Hey, look – today you actually get a few photos!
The second day in Bossier City was mostly designated to be the day of The Grand Sort. Several suitcases of personal items, documents, household items, and other bits and pieces had been stored at SJ’s parent’s while she was in the UK, and this was the day we decided that we needed to go through them to work out what needed to be kept, what could be brought back to the UK with us, what should be left in the US when we left, what could go – either to Goodwill or into the trash – and what we needed to bring with us on the road trip.
The Grand Sort took a good 4 or 5 hours, involving much juggling of things between a variety of suitcases and bags, and some hard and careful decisions. Eventually we managed to get it mostly done, so that by around 2pm we were able to head out.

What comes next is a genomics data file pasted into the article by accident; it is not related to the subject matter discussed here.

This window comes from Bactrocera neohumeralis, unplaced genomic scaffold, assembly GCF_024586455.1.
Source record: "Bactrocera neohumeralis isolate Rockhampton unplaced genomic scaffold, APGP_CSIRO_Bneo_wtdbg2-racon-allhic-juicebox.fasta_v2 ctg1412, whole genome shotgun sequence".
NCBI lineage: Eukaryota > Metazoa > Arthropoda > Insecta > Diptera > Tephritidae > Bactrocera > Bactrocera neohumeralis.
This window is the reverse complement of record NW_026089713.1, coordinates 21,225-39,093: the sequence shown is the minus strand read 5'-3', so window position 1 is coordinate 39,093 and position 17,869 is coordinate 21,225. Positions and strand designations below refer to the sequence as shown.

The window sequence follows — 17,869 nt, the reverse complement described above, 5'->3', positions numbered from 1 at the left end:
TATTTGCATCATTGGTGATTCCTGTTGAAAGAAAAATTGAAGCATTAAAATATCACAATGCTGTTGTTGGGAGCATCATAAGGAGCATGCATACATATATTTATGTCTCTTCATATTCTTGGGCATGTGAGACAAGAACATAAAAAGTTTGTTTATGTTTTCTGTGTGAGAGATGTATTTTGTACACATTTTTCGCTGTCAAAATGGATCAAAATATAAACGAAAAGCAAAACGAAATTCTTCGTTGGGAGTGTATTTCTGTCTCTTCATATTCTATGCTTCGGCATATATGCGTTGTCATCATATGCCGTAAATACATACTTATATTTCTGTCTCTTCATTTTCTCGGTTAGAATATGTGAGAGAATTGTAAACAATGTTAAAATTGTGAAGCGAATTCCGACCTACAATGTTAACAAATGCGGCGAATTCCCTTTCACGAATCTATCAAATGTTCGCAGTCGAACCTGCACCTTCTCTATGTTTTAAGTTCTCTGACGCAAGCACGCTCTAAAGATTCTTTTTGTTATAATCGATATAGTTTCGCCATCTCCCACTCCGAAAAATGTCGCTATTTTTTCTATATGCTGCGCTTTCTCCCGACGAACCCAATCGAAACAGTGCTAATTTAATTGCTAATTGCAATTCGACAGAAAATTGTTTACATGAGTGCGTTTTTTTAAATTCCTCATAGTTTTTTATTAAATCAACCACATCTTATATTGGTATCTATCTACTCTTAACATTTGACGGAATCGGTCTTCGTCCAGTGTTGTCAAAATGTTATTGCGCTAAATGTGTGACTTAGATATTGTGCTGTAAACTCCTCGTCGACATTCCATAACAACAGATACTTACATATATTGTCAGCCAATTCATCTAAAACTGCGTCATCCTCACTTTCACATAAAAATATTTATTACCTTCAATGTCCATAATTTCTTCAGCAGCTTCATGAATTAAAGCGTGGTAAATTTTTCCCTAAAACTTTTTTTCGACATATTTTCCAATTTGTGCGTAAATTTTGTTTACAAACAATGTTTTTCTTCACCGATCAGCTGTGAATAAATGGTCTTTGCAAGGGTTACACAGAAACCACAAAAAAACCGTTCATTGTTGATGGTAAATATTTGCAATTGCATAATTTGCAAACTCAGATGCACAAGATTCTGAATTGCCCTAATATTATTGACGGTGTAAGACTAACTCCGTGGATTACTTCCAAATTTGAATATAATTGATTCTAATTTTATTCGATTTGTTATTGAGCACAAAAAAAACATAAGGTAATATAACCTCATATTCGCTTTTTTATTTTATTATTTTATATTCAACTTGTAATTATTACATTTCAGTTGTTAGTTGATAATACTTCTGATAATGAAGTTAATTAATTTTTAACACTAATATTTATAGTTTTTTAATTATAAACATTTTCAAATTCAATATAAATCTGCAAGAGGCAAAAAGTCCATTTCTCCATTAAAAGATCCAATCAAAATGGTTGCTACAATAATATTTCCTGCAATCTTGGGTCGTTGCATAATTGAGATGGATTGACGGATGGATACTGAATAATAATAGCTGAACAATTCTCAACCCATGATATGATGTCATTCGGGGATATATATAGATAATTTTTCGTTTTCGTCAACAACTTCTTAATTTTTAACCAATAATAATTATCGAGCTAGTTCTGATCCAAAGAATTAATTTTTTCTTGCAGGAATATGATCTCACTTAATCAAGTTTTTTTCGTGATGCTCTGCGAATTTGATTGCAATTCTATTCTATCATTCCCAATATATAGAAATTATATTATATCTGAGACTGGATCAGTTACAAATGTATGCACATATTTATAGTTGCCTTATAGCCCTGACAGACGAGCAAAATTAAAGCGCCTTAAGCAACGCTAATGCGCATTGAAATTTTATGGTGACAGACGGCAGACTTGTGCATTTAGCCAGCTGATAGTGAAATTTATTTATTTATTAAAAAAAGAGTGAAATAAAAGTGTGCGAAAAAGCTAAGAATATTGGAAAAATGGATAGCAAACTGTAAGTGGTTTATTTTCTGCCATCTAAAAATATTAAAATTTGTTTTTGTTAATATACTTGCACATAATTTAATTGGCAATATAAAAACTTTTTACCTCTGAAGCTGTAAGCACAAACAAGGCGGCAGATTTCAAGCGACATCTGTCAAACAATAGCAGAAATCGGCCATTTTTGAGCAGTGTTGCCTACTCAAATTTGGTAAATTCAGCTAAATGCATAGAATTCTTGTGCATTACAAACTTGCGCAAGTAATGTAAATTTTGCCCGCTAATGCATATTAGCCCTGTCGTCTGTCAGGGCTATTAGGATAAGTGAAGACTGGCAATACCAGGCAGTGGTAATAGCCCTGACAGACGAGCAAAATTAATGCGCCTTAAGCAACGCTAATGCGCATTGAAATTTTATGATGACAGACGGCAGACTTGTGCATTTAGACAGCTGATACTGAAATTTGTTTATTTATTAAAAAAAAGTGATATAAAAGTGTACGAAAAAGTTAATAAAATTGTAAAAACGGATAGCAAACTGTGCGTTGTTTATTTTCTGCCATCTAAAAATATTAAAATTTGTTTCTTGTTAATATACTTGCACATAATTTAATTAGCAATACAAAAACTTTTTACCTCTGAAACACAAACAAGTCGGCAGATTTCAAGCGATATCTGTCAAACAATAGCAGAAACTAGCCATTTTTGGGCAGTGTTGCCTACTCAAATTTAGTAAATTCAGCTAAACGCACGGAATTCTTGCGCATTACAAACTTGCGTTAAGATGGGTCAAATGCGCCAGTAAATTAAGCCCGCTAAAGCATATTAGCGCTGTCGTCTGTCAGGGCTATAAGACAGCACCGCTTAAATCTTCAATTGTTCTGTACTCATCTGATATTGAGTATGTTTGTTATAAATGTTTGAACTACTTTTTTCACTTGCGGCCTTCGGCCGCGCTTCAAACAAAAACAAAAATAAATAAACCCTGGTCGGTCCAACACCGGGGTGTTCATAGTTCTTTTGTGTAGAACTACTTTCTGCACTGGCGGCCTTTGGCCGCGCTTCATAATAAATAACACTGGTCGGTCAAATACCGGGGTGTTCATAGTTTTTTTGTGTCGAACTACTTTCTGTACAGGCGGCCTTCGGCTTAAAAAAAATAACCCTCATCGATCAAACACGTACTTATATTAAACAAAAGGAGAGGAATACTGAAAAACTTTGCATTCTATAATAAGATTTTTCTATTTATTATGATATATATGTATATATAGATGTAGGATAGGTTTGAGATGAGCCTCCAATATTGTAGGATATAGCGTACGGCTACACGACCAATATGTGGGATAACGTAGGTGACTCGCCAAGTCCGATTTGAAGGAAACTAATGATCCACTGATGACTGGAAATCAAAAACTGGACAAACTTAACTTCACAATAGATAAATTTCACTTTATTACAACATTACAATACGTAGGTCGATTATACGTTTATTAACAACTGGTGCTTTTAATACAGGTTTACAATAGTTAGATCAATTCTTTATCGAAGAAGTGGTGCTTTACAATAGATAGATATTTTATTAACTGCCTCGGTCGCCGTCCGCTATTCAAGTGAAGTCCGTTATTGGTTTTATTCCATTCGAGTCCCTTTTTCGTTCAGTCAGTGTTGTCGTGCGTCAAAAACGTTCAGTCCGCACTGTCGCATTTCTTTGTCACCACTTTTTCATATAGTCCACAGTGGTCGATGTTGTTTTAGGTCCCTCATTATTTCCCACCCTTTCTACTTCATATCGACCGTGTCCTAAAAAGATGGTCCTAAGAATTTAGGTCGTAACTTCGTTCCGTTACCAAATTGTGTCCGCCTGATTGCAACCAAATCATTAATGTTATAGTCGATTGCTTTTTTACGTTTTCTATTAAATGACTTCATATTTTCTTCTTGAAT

Nannie had arranged a birthday dinner for SJ for the evening of the 27th (as her birthday would actually happen part-way through the road trip), and we had to go and arrange vital things like an appropriate ice cream cake from Cold Stone Creamery. So, off to the Louisiana Boardwalk we went.
I adore ice cream cake, and miss it very much. I’ve tried to make it, but couldn’t get it right, and rarely have the freezer space to give it a go. Maybe one day … in the mean time, I’ve decreed that Cold Stone Creamery ice cream cake is a must absolutely every time we go to the US, whether there’s an occasion or not!
The boardwalk is essentially an outdoor mall, a bunch of retail stores collected together in a pedestrianised area with attached parking and outdoor piped musak. We went into a few stores – notably Bass Pro, as they sell my favourite kind of socks, and I badly needed new ones, and I needed a decent travel mug to go with the Airpot. I do wonder what the response of some of our English friends would be to Bass Pro. The clothing, footwear, and camping gear probably wouldn’t faze any of them… but then the wide selection of firearms, the hunting gear, the fishing equipment you could bludgeon one shark to death with while reeling in another, and all the rest might make them double-take ever so slightly.